My non-festive feelings about the holiday once led me, my partner, and another couple to go camping in Big Sur for that year's Pilgrims vs. Indians game. I convinced the others that it beat cooking the big fat turkey and the big fat fixings, and then sitting around the living room feeling bigfat as we fought to stay awake, drooling.
At one of the three car-camp sites, there were some men who looked like they'd come out of the dust bowl. Grapes of Wrath types. Their faces were creased from worry and sun, and their clothes were nondescript in the way that you'd never remember them if a police witness statement ever came up. (One had greenish-blue gray pants and a grayish blue-green shirt, Officer. ) These "campers" didn't do much—just sat around the campsite, playing cards and smoking cigarettes. No tent, they seemed to survive out of a huge worn-out Lincoln sedan, packed with all sorts of things but not necessarily for camping. What were they doing there on Thanksgiving? What were they doing at all?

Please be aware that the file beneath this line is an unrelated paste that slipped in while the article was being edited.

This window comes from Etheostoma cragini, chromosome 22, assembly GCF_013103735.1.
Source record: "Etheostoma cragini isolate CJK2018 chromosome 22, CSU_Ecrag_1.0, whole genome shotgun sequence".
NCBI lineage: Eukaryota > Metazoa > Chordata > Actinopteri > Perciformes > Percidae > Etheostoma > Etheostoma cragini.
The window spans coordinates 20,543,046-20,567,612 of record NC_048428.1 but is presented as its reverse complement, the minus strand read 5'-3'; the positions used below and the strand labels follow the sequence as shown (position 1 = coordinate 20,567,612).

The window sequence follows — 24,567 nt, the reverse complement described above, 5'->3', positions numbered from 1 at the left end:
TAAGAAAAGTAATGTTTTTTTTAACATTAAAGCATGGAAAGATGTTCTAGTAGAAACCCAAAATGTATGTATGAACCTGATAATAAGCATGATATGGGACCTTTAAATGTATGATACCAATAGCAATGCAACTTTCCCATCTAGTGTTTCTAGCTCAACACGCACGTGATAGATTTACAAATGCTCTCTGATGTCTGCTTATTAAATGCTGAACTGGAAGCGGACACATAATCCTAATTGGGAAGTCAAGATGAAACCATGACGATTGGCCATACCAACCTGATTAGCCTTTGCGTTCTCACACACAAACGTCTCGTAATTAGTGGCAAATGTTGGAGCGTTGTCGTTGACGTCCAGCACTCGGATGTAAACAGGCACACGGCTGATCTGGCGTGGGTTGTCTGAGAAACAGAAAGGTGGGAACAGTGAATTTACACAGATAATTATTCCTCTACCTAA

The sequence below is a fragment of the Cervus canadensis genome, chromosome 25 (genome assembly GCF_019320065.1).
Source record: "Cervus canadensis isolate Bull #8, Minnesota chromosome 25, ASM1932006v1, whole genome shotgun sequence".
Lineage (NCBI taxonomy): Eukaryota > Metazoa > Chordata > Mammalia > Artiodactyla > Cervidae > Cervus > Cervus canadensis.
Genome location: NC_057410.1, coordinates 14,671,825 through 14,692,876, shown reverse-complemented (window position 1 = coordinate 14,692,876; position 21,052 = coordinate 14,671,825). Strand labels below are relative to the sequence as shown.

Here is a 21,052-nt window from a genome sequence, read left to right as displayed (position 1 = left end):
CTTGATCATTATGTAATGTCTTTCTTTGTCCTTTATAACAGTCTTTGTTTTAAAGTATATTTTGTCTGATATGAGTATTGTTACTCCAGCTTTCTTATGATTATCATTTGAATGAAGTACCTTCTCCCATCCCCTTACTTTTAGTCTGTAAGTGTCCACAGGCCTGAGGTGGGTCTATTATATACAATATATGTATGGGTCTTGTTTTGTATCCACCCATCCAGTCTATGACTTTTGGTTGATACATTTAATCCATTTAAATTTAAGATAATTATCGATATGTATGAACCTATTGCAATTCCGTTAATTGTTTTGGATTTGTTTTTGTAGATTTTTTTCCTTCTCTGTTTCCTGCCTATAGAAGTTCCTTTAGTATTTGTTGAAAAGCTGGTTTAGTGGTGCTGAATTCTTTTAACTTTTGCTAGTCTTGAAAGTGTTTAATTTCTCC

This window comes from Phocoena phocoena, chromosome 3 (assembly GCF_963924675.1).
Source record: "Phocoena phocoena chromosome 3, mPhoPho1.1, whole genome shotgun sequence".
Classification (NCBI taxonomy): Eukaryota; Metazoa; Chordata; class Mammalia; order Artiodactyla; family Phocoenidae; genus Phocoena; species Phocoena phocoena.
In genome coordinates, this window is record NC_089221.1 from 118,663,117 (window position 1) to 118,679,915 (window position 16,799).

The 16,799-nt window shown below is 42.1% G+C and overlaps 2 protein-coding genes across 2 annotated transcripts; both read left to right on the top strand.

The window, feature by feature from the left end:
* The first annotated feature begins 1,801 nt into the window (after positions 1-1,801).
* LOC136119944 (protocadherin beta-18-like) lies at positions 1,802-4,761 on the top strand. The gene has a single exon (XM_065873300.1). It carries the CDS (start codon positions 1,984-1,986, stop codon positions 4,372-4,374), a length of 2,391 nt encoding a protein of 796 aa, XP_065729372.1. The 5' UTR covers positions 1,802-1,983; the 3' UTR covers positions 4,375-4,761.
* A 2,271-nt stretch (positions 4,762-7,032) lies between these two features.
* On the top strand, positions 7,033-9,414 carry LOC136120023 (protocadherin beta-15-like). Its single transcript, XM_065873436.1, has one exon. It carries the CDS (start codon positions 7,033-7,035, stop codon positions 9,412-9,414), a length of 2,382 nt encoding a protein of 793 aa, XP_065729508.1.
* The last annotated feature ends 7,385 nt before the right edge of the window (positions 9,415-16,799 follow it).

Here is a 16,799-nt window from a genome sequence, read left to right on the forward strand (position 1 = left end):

The second site was ours. Four women, in their 30s–40s, we looked like a sit-com version of ourselves camping. We'd driven down Pacific Coast Highway for less than an hour from where we lived—Monterey/Carmel. Our lives were beautiful, and we had all the best camping clothes and equipment. We were a catalog ad, all set to build controlled fires, cook planned meals, and sleep in roomy tents. Sing along! If you're happy and you know it . . .
Anyway, the dude. Notably skeevy, in attire completely ill-suited for camping. He ghosted around Bottcher's Gap all day in a kind of overall. (Someone slip this guy a Bean's catalog.)
In a hushed voice, I started working up a story for my friends that this guy could be the Zodiac Killer. That's what he seemed like. Serial killer "actions," Zodiac's strange M.O., psychopath with flair, now on haitus, camping all by himself at Thanksgiving. We were just a few hours from San Francisco.
When we turned in that night, we saw he was at it again: He stood among the trees, staring out at the wilderness. And this time, he had on night-vision goggles.